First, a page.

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The Musical Box #30: Shepard Can Dance

The Musical Box features 30 articles focusing on game music production and implementation. Edition #30: Mass Effect 3

The Mass Effect franchise is one of the highlights from the 7th generation of video game consoles. Featuring memorable characters, solid gameplay, and an amazing universe, these games should not be missed by any sci-fi fans and probably even those who are not very fond of space adventures. Needless to say, the soundtrack is brilliant and contributes immensely to the believability of this marvelous universe. In this edition of the musical box, we’ll analyze a simple, but effective use of dynamic EQ in one the most important places of this world: the Purgatory Bar.

Game: Mass Effect 3
Released: 2013
Platform: Windows, PS3, Xbox 360, WiiU
Developer: BioWare
Publisher: EA
Composers: Sascha Dikiciyan, Sam Hulick, and Christopher Lennertz

The Set-Up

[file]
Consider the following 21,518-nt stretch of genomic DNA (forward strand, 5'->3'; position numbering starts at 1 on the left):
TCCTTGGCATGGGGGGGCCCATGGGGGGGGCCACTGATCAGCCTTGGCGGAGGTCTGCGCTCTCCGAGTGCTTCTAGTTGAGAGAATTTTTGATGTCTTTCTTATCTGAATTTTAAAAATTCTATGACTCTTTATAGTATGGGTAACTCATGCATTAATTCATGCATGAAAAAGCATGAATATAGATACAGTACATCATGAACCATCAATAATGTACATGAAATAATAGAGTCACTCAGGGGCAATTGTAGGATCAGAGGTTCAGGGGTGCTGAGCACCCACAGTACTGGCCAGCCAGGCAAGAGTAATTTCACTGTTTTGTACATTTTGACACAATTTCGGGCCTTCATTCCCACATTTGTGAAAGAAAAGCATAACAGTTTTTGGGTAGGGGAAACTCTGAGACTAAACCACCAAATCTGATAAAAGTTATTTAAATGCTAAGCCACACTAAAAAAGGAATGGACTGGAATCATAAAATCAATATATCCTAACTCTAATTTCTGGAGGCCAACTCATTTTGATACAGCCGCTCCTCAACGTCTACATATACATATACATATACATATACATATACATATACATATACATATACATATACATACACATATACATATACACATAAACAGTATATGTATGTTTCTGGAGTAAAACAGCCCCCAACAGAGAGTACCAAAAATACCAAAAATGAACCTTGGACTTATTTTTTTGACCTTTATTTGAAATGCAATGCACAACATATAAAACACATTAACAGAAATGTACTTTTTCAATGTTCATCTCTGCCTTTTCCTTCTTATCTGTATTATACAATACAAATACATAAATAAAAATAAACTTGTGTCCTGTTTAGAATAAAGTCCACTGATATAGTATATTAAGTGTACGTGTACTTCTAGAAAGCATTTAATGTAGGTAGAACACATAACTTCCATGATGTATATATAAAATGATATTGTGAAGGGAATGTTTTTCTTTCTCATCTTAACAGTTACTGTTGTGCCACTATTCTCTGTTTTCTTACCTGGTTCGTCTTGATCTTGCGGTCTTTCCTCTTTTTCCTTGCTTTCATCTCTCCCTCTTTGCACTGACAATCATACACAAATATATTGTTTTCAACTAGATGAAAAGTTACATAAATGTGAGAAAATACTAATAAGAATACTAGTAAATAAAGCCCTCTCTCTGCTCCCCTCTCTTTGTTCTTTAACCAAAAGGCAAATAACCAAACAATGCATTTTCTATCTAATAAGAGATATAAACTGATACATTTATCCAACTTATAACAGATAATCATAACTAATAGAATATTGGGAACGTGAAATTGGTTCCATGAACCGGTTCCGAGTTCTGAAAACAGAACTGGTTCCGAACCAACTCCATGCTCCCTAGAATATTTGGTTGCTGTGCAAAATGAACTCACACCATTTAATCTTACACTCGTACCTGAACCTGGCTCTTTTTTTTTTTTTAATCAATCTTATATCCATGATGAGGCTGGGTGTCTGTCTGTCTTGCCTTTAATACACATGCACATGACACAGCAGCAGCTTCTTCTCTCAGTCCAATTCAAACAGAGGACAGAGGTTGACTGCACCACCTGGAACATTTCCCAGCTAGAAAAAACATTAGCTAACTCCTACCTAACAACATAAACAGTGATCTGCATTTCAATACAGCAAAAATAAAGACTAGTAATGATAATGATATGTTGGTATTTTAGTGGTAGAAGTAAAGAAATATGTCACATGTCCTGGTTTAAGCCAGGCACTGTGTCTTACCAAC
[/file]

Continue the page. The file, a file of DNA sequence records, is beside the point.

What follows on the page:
The Purgatory Club is a dance club. As with every night club, the music is extremely loud and can be heard even if you’re not close to it. In fact, one can hear the music from outside and with the doors closed. Due to the nature of sound propagation, we can only hear low frequency sounds/instruments. But how can we replicate this in a game?

One of the simplest ways of achieving this by using a dynamic EQ, more precisely a high cut filter, which will attenuate the volume of higher frequencies. When a high cut filter is active, one can hear only the signals below the cutoff frequency. So, if this frequency is set to 200 Hz, everything above 200 Hz will be attenuated. That’s why only low frequency instruments/sounds will be audible (bass guitars, kick drums, heavy synths, etc.)

The cool aspect of Mass Effect 3 is that the cutoff frequency is dynamic. The closer you are to the source of the sound, the higher the cutoff. As a result, the player gradually listens to more instruments as he/she approaches the Purgatory Bar is Mass Effect 3.

The Moment

Check out this memorable audio moment in Mass Effect 3:

The Impact

Applying a high cut EQ filter to simulate real-life experiences is not a very complicated job. Every respectable audio middleware should include an EQ that can easily accomplish this task. Talk to your composer/sound designer/audio programmer to understand which filter is better for your project. To see more examples of EQ usage, check out The Musical Box #14.

Special thanks: Gilliard Lopes, Rafael Kuhnen, Fernando Secco, and Sandro Tomasetti.

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